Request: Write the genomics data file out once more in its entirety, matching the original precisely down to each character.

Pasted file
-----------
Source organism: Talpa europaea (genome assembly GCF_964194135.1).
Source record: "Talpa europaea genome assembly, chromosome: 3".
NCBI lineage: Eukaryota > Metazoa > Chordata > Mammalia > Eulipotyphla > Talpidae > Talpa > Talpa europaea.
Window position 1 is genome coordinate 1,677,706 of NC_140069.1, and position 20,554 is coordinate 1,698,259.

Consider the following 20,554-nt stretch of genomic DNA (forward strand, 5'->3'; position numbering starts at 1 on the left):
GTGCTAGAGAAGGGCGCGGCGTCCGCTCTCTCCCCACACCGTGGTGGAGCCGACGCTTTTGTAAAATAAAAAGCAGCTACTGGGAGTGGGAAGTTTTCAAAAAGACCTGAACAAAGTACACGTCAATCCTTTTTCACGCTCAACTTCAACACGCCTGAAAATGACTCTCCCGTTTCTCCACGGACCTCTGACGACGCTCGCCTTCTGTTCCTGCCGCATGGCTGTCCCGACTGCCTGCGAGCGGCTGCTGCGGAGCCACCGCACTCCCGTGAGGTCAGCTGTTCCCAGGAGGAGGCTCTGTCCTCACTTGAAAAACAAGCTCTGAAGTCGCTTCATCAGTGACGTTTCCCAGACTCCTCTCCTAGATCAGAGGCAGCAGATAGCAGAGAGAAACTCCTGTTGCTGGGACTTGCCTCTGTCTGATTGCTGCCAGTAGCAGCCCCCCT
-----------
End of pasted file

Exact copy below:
Source organism: Talpa europaea (genome assembly GCF_964194135.1).
Source record: "Talpa europaea genome assembly, chromosome: 3".
NCBI lineage: Eukaryota > Metazoa > Chordata > Mammalia > Eulipotyphla > Talpidae > Talpa > Talpa europaea.
Window position 1 is genome coordinate 1,677,706 of NC_140069.1, and position 20,554 is coordinate 1,698,259.

Consider the following 20,554-nt stretch of genomic DNA (forward strand, 5'->3'; position numbering starts at 1 on the left):
GTGCTAGAGAAGGGCGCGGCGTCCGCTCTCTCCCCACACCGTGGTGGAGCCGACGCTTTTGTAAAATAAAAAGCAGCTACTGGGAGTGGGAAGTTTTCAAAAAGACCTGAACAAAGTACACGTCAATCCTTTTTCACGCTCAACTTCAACACGCCTGAAAATGACTCTCCCGTTTCTCCACGGACCTCTGACGACGCTCGCCTTCTGTTCCTGCCGCATGGCTGTCCCGACTGCCTGCGAGCGGCTGCTGCGGAGCCACCGCACTCCCGTGAGGTCAGCTGTTCCCAGGAGGAGGCTCTGTCCTCACTTGAAAAACAAGCTCTGAAGTCGCTTCATCAGTGACGTTTCCCAGACTCCTCTCCTAGATCAGAGGCAGCAGATAGCAGAGAGAAACTCCTGTTGCTGGGACTTGCCTCTGTCTGATTGCTGCCAGTAGCAGCCCCCCT